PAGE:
When most people hear the word ceramics it conjures up images of fragile dishes and breakable figurines. Your grandmother's house is probably full of them, and you are constantly reminded to watch the ceramics! as you tear through the house playing hide and seek with your cousins. In the industrial world however, the word ceramics never creates the impression of an unstable and fragile material; quite the opposite actually. The ceramics that are used in the manufacturing industry have to be strong in order to stand high temperatures, rough environments...

Industry Information

Industrial Ceramics

Industrial ceramics involve the use of non-metallic, inorganic, mineral compounds in the production of physically large and quantity large ceramics, to be used in a wide range of contexts due to their desirable high resistance and insulating qualities. These compounds differ greatly from ceramics used for recreational and art purposes. While all ceramics posses certain advantageous characteristics, ceramics suited to industry must be highly resistant to a variety of elements.

High melting points, thermal and electrical non-conductivity and resistance to heat, electricity, wear and chemical corrosion are all necessary properties of industrial ceramics. A low coefficient of thermal expansion is also integral to the success of these materials as ceramic manufacturing is expensive and this greatly reduces the risk of error. When metal is processed at high temperatures, manufacturers must account for the expansion and contraction inherent in the heating and cooling processes. Industrial ceramics eliminate this potential problem. These and many other attributes of industrial ceramics allow their continued use in a variety of industrial settings. Fuel, electric, refractory, metallurgical, foundry, investment casting, heat treatment, chemical processing, and microwave industries are among the many utilizing these resilient materials. In addition to these settings, industrial ceramic manufacturing has become a significant industry of its own producing products such as ceramic rods, tubes, armor and more.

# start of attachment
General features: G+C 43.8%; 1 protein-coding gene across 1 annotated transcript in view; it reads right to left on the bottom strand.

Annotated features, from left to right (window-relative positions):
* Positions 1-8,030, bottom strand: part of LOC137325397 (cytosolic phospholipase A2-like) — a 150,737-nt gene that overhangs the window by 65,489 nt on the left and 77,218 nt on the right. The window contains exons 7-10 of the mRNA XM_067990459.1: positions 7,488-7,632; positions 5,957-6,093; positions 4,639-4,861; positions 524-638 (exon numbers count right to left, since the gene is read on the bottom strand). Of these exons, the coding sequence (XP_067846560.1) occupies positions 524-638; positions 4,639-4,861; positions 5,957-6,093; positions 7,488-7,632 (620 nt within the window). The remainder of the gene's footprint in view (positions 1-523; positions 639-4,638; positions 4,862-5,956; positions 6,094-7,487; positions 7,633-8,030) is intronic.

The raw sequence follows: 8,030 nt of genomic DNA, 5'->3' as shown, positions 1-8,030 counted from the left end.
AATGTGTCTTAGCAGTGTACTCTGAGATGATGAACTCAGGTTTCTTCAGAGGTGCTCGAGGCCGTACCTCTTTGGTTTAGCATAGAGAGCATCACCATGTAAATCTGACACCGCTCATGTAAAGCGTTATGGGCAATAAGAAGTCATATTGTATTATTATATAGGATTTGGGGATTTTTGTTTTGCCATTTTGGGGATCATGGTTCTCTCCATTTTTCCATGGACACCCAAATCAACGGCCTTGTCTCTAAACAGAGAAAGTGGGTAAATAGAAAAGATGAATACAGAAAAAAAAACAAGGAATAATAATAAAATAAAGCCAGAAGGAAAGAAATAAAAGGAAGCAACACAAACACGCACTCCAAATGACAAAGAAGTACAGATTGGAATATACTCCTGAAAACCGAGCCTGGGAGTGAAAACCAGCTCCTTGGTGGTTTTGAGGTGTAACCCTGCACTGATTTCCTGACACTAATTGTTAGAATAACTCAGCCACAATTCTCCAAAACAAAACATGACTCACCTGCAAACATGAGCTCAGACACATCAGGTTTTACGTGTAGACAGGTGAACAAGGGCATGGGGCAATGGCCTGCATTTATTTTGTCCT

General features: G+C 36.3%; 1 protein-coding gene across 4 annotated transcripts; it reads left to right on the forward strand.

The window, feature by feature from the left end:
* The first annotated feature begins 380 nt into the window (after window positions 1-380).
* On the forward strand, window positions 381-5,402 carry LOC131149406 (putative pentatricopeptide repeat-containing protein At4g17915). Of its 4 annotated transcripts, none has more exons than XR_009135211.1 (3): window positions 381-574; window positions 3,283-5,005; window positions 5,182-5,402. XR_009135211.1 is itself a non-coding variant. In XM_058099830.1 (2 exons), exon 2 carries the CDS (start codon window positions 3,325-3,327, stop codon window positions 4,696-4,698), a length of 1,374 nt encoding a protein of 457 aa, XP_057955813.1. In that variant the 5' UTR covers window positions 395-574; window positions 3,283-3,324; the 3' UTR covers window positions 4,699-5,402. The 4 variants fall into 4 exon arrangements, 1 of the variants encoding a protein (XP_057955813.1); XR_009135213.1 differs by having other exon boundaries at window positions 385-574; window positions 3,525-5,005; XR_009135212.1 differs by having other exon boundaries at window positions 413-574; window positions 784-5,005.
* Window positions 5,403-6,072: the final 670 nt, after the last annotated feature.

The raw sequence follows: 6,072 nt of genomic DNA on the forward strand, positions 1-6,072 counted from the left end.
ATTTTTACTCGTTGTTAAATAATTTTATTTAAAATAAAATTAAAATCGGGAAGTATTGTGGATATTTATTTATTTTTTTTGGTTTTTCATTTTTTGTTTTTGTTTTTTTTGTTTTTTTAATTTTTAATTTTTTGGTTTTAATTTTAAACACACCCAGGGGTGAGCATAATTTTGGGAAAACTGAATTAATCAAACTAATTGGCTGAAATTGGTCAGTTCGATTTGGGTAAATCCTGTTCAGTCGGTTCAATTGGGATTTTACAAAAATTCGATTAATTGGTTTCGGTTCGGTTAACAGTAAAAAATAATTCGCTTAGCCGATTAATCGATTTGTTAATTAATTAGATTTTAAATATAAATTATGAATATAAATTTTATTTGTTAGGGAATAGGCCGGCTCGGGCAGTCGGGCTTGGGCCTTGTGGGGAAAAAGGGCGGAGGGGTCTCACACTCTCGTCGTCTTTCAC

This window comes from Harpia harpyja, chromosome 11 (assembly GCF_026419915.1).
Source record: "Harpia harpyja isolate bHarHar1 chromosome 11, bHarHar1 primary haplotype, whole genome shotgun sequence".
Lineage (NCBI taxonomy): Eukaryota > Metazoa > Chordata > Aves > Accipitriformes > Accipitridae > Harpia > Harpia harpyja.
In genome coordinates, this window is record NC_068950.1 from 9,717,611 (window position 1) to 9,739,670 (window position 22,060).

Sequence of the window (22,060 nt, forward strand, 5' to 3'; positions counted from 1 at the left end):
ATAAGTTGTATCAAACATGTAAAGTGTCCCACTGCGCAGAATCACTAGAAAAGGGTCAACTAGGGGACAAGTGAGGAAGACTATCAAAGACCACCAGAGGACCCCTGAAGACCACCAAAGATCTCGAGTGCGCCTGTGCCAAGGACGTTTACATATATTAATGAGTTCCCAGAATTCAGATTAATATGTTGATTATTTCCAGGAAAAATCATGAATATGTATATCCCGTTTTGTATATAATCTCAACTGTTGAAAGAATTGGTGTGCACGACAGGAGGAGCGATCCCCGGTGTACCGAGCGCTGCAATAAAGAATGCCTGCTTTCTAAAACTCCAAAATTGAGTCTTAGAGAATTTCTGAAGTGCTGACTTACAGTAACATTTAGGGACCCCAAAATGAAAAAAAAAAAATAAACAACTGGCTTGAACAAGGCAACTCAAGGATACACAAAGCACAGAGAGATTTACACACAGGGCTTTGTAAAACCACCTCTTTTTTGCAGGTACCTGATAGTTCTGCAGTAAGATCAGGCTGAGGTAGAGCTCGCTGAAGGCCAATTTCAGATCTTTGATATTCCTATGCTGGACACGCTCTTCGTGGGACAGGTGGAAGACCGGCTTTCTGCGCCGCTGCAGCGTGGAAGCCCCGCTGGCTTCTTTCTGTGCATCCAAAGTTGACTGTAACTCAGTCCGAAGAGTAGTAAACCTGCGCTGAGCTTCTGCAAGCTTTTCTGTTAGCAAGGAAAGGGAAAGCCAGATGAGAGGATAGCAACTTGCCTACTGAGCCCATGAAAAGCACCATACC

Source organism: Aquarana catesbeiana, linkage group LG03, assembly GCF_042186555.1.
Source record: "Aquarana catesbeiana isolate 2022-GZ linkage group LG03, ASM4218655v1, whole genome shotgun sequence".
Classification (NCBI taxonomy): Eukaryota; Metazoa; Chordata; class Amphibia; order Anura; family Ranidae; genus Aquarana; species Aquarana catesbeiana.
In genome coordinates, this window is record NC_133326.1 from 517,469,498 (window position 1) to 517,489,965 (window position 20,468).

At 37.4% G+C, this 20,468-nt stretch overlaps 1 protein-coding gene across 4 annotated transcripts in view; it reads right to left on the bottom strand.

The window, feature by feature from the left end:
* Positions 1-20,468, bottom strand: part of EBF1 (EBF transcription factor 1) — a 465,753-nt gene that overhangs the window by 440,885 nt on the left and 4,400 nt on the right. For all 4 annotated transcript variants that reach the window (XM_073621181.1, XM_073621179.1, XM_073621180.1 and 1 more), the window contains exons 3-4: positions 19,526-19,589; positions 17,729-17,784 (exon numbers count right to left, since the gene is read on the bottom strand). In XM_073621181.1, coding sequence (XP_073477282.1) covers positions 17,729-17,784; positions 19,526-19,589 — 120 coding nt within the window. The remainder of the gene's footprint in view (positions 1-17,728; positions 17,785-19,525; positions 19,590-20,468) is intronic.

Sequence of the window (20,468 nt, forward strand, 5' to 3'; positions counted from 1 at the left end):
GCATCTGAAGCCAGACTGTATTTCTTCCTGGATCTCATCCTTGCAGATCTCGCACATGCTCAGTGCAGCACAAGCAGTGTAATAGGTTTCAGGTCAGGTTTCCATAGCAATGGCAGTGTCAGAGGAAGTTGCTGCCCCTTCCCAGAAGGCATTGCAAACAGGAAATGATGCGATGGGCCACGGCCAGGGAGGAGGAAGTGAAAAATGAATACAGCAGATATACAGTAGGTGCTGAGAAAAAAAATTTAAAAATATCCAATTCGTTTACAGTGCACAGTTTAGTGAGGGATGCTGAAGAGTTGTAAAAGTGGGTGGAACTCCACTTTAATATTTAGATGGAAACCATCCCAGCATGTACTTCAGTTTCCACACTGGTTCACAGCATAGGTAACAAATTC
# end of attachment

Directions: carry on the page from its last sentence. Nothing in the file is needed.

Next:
The manufacture of industrial-grade ceramics begins the same no matter the intended output. Nonmetallic mineral clays are first taken in desired proportions and crushed or ground into a fine powder. A purifying agent or chemical solution is introduced to allow the removal of any impurity in precipitate form. Heating then returns the remaining solution to a highly pure powder. In many cases, wax is then added in small amounts to bind the grains together. Plastics may also be added to increase durability and pliability. Alternatively, fused ceramics add no binding agent. Instead, the grains or crystals bond through the manufacturing processes themselves. These processes include sintering, firing, hot pressing, hipping, extrusion, fusing, slip or pressure casting, injection molding and deposition. The end result of each method is a shaped ceramic product. These objects are then heated in a densification procedure that further strengthens the materials. The types of ceramics used in industrial settings vary greatly. Common materials include oxides, carbides and nitrides which are often blended together. Maximum use temperature, thermal conductivity, modulus of rupture, elasticity, electrical resistance, average crystal size, density, and purity are all determining factors when selecting industrial ceramics.

Industrial Ceramics
Industrial Ceramics
Industrial Ceramics – Machined Ceramics, Inc.
Industrial Ceramics – Machined Ceramics, Inc.